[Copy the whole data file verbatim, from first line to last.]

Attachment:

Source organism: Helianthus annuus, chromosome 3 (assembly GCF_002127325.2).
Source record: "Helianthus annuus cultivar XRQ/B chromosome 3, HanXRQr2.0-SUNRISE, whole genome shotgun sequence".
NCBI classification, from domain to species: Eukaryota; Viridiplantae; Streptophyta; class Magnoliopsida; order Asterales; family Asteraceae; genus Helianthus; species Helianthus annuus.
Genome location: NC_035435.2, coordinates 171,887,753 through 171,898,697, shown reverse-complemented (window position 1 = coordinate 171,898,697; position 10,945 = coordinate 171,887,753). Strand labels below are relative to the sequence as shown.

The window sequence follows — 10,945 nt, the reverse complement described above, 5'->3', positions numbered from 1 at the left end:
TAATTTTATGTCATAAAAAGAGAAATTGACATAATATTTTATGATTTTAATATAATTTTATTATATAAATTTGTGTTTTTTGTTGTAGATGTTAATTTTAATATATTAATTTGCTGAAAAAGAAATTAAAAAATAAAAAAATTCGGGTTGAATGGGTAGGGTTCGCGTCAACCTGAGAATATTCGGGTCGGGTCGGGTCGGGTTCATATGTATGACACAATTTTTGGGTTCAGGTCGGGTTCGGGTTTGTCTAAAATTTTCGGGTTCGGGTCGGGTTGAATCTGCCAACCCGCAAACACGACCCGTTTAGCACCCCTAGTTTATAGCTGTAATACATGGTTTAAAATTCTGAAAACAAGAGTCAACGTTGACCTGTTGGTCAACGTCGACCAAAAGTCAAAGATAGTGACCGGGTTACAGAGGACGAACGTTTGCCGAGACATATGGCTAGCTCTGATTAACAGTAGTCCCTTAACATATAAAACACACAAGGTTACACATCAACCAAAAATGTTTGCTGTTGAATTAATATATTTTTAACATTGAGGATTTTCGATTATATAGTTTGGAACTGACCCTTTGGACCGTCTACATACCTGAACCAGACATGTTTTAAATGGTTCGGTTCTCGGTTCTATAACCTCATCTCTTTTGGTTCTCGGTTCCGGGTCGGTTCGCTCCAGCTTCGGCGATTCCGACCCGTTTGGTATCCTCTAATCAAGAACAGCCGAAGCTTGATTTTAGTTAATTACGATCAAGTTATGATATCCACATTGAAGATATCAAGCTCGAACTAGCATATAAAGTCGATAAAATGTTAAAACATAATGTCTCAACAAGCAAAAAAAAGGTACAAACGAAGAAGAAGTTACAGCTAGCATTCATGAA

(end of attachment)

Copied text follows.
Source organism: Helianthus annuus, chromosome 3 (assembly GCF_002127325.2).
Source record: "Helianthus annuus cultivar XRQ/B chromosome 3, HanXRQr2.0-SUNRISE, whole genome shotgun sequence".
NCBI classification, from domain to species: Eukaryota; Viridiplantae; Streptophyta; class Magnoliopsida; order Asterales; family Asteraceae; genus Helianthus; species Helianthus annuus.
Genome location: NC_035435.2, coordinates 171,887,753 through 171,898,697, shown reverse-complemented (window position 1 = coordinate 171,898,697; position 10,945 = coordinate 171,887,753). Strand labels below are relative to the sequence as shown.

The window sequence follows — 10,945 nt, the reverse complement described above, 5'->3', positions numbered from 1 at the left end:
TAATTTTATGTCATAAAAAGAGAAATTGACATAATATTTTATGATTTTAATATAATTTTATTATATAAATTTGTGTTTTTTGTTGTAGATGTTAATTTTAATATATTAATTTGCTGAAAAAGAAATTAAAAAATAAAAAAATTCGGGTTGAATGGGTAGGGTTCGCGTCAACCTGAGAATATTCGGGTCGGGTCGGGTCGGGTTCATATGTATGACACAATTTTTGGGTTCAGGTCGGGTTCGGGTTTGTCTAAAATTTTCGGGTTCGGGTCGGGTTGAATCTGCCAACCCGCAAACACGACCCGTTTAGCACCCCTAGTTTATAGCTGTAATACATGGTTTAAAATTCTGAAAACAAGAGTCAACGTTGACCTGTTGGTCAACGTCGACCAAAAGTCAAAGATAGTGACCGGGTTACAGAGGACGAACGTTTGCCGAGACATATGGCTAGCTCTGATTAACAGTAGTCCCTTAACATATAAAACACACAAGGTTACACATCAACCAAAAATGTTTGCTGTTGAATTAATATATTTTTAACATTGAGGATTTTCGATTATATAGTTTGGAACTGACCCTTTGGACCGTCTACATACCTGAACCAGACATGTTTTAAATGGTTCGGTTCTCGGTTCTATAACCTCATCTCTTTTGGTTCTCGGTTCCGGGTCGGTTCGCTCCAGCTTCGGCGATTCCGACCCGTTTGGTATCCTCTAATCAAGAACAGCCGAAGCTTGATTTTAGTTAATTACGATCAAGTTATGATATCCACATTGAAGATATCAAGCTCGAACTAGCATATAAAGTCGATAAAATGTTAAAACATAATGTCTCAACAAGCAAAAAAAAGGTACAAACGAAGAAGAAGTTACAGCTAGCATTCATGAA